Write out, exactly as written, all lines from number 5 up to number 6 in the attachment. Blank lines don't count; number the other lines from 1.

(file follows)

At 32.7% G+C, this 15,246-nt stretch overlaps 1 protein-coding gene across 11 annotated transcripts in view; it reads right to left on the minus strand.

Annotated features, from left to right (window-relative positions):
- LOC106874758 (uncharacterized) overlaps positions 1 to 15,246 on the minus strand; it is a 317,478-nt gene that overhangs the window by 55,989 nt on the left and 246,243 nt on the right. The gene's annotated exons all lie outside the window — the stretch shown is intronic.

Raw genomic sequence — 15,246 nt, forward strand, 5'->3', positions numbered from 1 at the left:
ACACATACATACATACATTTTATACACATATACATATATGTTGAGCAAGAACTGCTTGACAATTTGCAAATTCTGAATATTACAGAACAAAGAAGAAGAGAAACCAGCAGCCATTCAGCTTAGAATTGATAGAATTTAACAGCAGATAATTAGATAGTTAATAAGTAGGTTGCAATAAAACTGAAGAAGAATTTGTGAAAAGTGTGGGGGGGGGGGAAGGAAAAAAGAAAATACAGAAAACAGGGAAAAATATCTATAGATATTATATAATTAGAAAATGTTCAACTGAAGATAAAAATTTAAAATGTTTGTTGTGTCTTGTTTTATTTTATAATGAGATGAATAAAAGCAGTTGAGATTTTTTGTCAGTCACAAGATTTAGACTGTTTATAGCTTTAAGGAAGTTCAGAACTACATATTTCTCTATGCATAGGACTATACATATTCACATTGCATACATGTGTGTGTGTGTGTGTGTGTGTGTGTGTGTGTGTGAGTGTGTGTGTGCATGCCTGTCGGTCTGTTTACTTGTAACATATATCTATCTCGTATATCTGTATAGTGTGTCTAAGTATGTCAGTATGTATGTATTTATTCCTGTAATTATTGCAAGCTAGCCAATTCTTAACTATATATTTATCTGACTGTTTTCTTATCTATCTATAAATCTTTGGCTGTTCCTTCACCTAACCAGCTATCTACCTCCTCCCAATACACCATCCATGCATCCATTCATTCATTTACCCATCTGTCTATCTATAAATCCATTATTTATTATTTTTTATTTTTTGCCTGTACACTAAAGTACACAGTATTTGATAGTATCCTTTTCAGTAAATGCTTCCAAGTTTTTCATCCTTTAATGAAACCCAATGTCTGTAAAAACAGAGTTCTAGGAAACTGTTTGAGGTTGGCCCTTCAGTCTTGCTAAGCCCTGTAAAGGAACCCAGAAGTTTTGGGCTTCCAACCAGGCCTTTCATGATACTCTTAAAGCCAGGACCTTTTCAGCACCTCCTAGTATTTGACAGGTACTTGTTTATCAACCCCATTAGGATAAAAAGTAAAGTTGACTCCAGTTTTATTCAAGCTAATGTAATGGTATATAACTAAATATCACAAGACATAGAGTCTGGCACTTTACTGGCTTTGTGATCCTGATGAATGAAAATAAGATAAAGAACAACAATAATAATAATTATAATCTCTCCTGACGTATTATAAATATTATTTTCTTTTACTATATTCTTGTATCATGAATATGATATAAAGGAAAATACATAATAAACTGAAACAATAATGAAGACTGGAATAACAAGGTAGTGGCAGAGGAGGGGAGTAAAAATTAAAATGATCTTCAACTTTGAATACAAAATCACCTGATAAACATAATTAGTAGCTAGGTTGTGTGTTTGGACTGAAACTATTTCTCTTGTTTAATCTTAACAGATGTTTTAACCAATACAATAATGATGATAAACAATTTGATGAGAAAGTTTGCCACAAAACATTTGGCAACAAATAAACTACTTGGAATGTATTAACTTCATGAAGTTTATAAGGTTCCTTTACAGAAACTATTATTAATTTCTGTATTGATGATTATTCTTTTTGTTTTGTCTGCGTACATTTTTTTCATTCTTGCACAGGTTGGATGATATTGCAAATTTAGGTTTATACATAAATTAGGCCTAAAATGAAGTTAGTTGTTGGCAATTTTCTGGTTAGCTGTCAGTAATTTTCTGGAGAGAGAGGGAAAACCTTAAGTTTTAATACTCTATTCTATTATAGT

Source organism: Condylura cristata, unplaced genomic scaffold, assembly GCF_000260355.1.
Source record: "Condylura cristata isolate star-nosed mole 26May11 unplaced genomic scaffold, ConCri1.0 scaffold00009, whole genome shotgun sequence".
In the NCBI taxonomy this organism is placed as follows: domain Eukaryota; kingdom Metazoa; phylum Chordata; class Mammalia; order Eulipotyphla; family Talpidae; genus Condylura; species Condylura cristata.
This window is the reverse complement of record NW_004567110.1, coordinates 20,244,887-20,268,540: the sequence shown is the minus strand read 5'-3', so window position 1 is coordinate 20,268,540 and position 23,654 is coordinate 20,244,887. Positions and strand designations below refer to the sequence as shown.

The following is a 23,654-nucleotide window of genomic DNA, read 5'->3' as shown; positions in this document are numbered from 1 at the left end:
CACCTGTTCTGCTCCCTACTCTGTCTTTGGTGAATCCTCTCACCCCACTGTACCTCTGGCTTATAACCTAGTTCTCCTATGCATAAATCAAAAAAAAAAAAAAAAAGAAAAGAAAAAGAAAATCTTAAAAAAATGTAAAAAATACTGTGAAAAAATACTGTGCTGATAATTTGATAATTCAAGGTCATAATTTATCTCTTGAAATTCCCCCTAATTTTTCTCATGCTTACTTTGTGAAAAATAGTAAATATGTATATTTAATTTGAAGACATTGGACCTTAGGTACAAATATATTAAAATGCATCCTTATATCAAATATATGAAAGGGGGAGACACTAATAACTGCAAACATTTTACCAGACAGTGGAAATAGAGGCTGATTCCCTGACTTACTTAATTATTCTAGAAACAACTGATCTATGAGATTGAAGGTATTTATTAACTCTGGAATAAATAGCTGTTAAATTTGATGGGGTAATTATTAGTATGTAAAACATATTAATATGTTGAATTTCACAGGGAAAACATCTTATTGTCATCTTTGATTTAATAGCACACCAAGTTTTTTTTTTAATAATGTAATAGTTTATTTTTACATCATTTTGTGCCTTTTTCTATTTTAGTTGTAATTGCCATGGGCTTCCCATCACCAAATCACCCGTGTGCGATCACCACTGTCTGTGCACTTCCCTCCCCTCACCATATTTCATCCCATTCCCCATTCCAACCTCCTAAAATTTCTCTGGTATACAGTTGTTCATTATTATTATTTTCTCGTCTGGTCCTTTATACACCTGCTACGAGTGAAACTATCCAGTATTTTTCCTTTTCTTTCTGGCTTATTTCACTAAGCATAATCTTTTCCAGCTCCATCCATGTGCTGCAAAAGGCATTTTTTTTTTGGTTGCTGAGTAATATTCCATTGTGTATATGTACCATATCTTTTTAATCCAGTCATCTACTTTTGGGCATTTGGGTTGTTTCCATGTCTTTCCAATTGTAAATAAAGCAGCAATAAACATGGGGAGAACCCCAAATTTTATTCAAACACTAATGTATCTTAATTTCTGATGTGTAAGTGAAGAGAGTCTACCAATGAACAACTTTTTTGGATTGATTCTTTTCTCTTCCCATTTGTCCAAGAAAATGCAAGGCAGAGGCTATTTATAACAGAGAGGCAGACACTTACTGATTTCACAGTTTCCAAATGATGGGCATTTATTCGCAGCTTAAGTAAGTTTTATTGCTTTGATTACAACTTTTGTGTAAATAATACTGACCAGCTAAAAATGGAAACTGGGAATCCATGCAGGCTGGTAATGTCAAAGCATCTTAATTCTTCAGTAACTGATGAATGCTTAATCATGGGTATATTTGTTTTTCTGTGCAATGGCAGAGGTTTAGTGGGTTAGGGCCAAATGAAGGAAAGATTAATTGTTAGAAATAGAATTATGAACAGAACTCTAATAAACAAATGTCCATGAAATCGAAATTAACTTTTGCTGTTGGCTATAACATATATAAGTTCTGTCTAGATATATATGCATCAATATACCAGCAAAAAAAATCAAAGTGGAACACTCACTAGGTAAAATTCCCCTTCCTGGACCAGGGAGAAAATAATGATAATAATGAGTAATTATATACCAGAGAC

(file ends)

ACACATACATACATACATTTTATACACATATACATATATGTTGAGCAAGAACTGCTTGACAATTTGCAAATTCTGAATATTACAGAACAAAGAAGAAGAGAAACCAGCAGCCATTCAGCTTAGAATTGATAGAATTTAACAGCAGATAATTAGATAGTTAATAAGTAGGTTGCAATAAAACTGAAGAAGAATTTGTGAAAAGTGTGGGGGGGGGGGAAGGAAAAAAGAAAATACAGAAAACAGGGAAAAATATCTATAGATATTATATAATTAGAAAATGTTCAACTGAAGATAAAAATTTAAAATGTTTGTTGTGTCTTGTTTTATTTTATAATGAGATGAATAAAAGCAGTTGAGATTTTTTGTCAGTCACAAGATTTAGACTGTTTATAGCTTTAAGGAAGTTCAGAACTACATATTTCTCTATGCATAGGACTATACATATTCACATTGCATACATGTGTGTGTGTGTGTGTGTGTGTGTGTGTGTGTGTGAGTGTGTGTGTGCATGCCTGTCGGTCTGTTTACTTGTAACATATATCTATCTCGTATATCTGTATAGTGTGTCTAAGTATGTCAGTATGTATGTATTTATTCCTGTAATTATTGCAAGCTAGCCAATTCTTAACTATATATTTATCTGACTGTTTTCTTATCTATCTATAAATCTTTGGCTGTTCCTTCACCTAACCAGCTATCTACCTCCTCCCAATACACCATCCATGCATCCATTCATTCATTTACCCATCTGTCTATCTATAAATCCATTATTTATTATTTTTTATTTTTTGCCTGTACACTAAAGTACACAGTATTTGATAGTATCCTTTTCAGTAAATGCTTCCAAGTTTTTCATCCTTTAATGAAACCCAATGTCTGTAAAAACAGAGTTCTAGGAAACTGTTTGAGGTTGGCCCTTCAGTCTTGCTAAGCCCTGTAAAGGAACCCAGAAGTTTTGGGCTTCCAACCAGGCCTTTCATGATACTCTTAAAGCCAGGACCTTTTCAGCACCTCCTAGTATTTGACAGGTACTTGTTTATCAACCCCATTAGGATAAAAAGTAAAGTTGACTCCAGTTTTATTCAAGCTAATGTAATGGTATATAACTAAATATCACAAGACATAGAGTCTGGCACTTTACTGGCTTTGTGATCCTGATGAATGAAAATAAGATAAAGAACAACAATAATAATAATTATAATCTCTCCTGACGTATTATAAATATTATTTTCTTTTACTATATTCTTGTATCATGAATATGATATAAAGGAAAATACATAATAAACTGAAACAATAATGAAGACTGGAATAACAAGGTAGTGGCAGAGGAGGGGAGTAAAAATTAAAATGATCTTCAACTTTGAATACAAAATCACCTGATAAACATAATTAGTAGCTAGGTTGTGTGTTTGGACTGAAACTATTTCTCTTGTTTAATCTTAACAGATGTTTTAACCAATACAATAATGATGATAAACAATTTGATGAGAAAGTTTGCCACAAAACATTTGGCAACAAATAAACTACTTGGAATGTATTAACTTCATGAAGTTTATAAGGTTCCTTTACAGAAACTATTATTAATTTCTGTATTGATGATTATTCTTTTTGTTTTGTCTGCGTACATTTTTTTCATTCTTGCACAGGTTGGATGATATTGCAAATTTAGGTTTATACATAAATTAGGCCTAAAATGAAGTTAGTTGTTGGCAATTTTCTGGTTAGCTGTCAGTAATTTTCTGGAGAGAGAGGGAAAACCTTAAGTTTTAATACTCTATTCTATTATAGT

Source organism: Condylura cristata, unplaced genomic scaffold, assembly GCF_000260355.1.